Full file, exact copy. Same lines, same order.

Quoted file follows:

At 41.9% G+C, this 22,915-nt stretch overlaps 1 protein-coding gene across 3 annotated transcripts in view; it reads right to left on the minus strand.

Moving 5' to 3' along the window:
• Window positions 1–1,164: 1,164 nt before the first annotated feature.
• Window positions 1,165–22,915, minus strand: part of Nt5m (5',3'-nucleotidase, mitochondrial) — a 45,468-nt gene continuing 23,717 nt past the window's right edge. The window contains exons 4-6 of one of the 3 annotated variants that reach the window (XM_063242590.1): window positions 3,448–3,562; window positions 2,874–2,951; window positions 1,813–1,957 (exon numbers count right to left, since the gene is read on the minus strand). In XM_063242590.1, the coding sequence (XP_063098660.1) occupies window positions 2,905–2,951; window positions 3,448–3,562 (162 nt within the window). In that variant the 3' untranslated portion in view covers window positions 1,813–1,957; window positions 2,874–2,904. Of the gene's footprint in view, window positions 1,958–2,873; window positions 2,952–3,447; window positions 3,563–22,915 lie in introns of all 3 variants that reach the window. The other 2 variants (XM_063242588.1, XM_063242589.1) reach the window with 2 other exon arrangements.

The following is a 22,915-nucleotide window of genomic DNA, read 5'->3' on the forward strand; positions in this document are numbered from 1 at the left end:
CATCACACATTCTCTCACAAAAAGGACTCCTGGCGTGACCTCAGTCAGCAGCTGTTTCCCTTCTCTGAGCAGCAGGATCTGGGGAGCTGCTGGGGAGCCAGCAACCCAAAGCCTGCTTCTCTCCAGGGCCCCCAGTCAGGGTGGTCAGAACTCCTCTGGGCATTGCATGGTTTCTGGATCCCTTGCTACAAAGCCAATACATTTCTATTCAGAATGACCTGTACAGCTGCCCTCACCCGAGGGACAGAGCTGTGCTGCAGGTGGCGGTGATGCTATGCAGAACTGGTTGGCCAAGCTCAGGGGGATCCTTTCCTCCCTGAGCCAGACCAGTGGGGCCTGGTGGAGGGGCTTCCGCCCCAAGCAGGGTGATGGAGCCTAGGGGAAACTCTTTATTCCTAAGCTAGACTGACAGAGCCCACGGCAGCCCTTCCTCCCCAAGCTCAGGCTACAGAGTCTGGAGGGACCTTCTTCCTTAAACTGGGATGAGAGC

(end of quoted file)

At 41.9% G+C, this 22,915-nt stretch overlaps 1 protein-coding gene across 3 annotated transcripts in view; it reads right to left on the minus strand.

Moving 5' to 3' along the window:
• Window positions 1–1,164: 1,164 nt before the first annotated feature.
• Window positions 1,165–22,915, minus strand: part of Nt5m (5',3'-nucleotidase, mitochondrial) — a 45,468-nt gene continuing 23,717 nt past the window's right edge. The window contains exons 4-6 of one of the 3 annotated variants that reach the window (XM_063242590.1): window positions 3,448–3,562; window positions 2,874–2,951; window positions 1,813–1,957 (exon numbers count right to left, since the gene is read on the minus strand). In XM_063242590.1, the coding sequence (XP_063098660.1) occupies window positions 2,905–2,951; window positions 3,448–3,562 (162 nt within the window). In that variant the 3' untranslated portion in view covers window positions 1,813–1,957; window positions 2,874–2,904. Of the gene's footprint in view, window positions 1,958–2,873; window positions 2,952–3,447; window positions 3,563–22,915 lie in introns of all 3 variants that reach the window. The other 2 variants (XM_063242588.1, XM_063242589.1) reach the window with 2 other exon arrangements.

The following is a 22,915-nucleotide window of genomic DNA, read 5'->3' on the forward strand; positions in this document are numbered from 1 at the left end:
CATCACACATTCTCTCACAAAAAGGACTCCTGGCGTGACCTCAGTCAGCAGCTGTTTCCCTTCTCTGAGCAGCAGGATCTGGGGAGCTGCTGGGGAGCCAGCAACCCAAAGCCTGCTTCTCTCCAGGGCCCCCAGTCAGGGTGGTCAGAACTCCTCTGGGCATTGCATGGTTTCTGGATCCCTTGCTACAAAGCCAATACATTTCTATTCAGAATGACCTGTACAGCTGCCCTCACCCGAGGGACAGAGCTGTGCTGCAGGTGGCGGTGATGCTATGCAGAACTGGTTGGCCAAGCTCAGGGGGATCCTTTCCTCCCTGAGCCAGACCAGTGGGGCCTGGTGGAGGGGCTTCCGCCCCAAGCAGGGTGATGGAGCCTAGGGGAAACTCTTTATTCCTAAGCTAGACTGACAGAGCCCACGGCAGCCCTTCCTCCCCAAGCTCAGGCTACAGAGTCTGGAGGGACCTTCTTCCTTAAACTGGGATGAGAGC